‘No son of mine is going to take charity’

President Trump’s proposal to provide $12 billion in aid to farmers hurt by his tariff policy has got me thinking about where I came from. Words from an old Highwaymen song keep coming to me, slightly altered: The wind blows hard across the Kansas plains, makes some people go insane. Makes still others pray for rain, that’s where I come from.

I’ve lived in western Kansas, eastern Kansas, the New York City metro area and the Deep South. Believe me when I tell you that people’s general character varies by region, and people from the heartland are definitely not like those in the East. I know these people, and I fear that President Trump and most of his advisers don’t. Maybe things have changed since I was young, but we’ll see.

Here’s an example. As generous as he was to others, my Grandpa White had very strict ideas about taking handouts from the government. When Uncle Joe, Daddy’s older brother, was discharged from the Navy as World War II ended, he sought to take advantage of government programs for returning veterans. Part of the GI Bill was the 52-20 Club, which directly paid veterans $20 a week for 52 weeks while they looked for work.

When Uncle Joe walked out of the house to go down and sign up for the benefit, Grandpa White was working in the yard. He asked his oldest son where he was headed, and Joe told him.

“Dad hesitated a moment and said, ‘If you do, all your clothes will be on the front steps when you get back. No son of mine is going to take charity,’” Uncle Joe remembers. “I knew the conversation was over and I said, ‘I won’t go.’”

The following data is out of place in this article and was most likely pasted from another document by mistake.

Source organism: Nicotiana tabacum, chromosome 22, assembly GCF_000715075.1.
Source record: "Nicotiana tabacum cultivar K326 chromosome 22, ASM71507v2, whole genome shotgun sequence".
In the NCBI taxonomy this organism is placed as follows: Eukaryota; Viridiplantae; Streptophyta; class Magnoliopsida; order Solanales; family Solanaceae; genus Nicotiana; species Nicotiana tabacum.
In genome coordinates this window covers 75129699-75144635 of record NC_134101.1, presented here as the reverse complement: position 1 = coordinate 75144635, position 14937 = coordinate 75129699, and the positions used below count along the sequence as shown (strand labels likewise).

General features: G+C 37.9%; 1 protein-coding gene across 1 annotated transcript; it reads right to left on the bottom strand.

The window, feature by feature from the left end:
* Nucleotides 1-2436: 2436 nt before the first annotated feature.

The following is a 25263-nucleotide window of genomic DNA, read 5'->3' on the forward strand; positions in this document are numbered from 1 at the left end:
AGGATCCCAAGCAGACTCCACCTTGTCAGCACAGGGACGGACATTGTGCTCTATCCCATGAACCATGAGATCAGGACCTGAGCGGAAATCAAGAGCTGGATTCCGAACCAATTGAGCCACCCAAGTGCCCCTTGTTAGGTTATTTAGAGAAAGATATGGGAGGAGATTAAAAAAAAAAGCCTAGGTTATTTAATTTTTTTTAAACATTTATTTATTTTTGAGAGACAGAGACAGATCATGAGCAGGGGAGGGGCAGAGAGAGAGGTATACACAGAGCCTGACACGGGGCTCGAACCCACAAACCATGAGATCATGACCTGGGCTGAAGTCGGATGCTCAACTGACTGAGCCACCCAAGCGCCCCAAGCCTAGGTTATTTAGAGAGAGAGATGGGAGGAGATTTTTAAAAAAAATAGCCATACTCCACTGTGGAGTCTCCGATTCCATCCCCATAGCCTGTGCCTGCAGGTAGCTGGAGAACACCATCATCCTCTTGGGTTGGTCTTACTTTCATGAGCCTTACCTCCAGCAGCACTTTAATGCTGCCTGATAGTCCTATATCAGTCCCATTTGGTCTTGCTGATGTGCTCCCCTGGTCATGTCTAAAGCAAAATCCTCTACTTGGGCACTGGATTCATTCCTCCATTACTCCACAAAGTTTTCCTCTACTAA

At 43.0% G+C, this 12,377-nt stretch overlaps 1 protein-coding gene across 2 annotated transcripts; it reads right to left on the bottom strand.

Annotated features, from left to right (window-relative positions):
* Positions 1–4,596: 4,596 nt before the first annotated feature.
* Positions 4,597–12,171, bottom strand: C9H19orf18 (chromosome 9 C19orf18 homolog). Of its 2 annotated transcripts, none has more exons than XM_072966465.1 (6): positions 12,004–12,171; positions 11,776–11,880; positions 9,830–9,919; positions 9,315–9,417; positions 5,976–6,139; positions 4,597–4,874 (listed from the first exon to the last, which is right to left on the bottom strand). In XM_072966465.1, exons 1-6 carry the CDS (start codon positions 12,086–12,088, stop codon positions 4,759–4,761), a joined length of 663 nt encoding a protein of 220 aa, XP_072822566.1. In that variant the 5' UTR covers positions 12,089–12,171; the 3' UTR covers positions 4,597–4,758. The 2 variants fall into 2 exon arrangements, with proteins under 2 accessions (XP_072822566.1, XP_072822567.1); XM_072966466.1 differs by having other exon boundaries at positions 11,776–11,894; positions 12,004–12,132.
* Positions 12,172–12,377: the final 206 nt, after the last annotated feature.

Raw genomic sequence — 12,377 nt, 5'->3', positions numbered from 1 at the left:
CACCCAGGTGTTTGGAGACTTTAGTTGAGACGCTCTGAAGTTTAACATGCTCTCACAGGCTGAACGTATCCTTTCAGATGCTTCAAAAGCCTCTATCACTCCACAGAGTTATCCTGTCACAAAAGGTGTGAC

The settlers who ventured out onto the plains were, by necessity, tough, resourceful and independent. They were able to change their expectations enough to build their first homes from sod chopped from the prairie, and to use buffalo chips for fuel.

 

The lesson stayed with Joe, and Daddy too, I guess. Uncle Joe says that when he turned 67 and went down to sign up for Social Security benefits, he was thankful he didn’t have to face his father—even though Social Security doesn’t fall into the category of a “handout.” And for all the years when I was growing up, times when we didn’t have enough to eat and couldn’t pay the rent, I’m sure it never occurred to my father to accept a government handout.

That self-reliance and disdain for anyone who takes a “handout” are ingrained in the people in my part of the country, the vast expanse of flyover country most people will never visit unless they drive west on I-70 for a vacation in Colorado. After that long trip, they’ll grimace and say the drive is awfully flat and very boring. I was born right in the middle of the United States, where the rolling prairies rise to the High Plains, inching upwards toward the continental divide at the summit of the Rockies. People in the more populous states to the east and west tend to dismiss us, repeating “Kaan-sas?” with mocking incredulity when we tell them where we’re from. That, or they immediately ask about Dorothy and Toto from Frank Baum’s The Wizard of Oz.

The treeless, windy North American steppes were the last part of the growing United States to be settled, because the landscape was so alien and barren to a people whose sensibilities were shaped by the wooded contours of first Europe and then the eastern United States. As an editor from West Virginia once told me, it feels like there’s no place to hide. The first time my eight-year-old son accompanied me to visit my parents in western Kansas, his initial reaction was terror at the immense sky and the slanting shadow of a rainstorm in the distance. His second reaction was to ask why they didn’t build some buildings since there was so much empty space.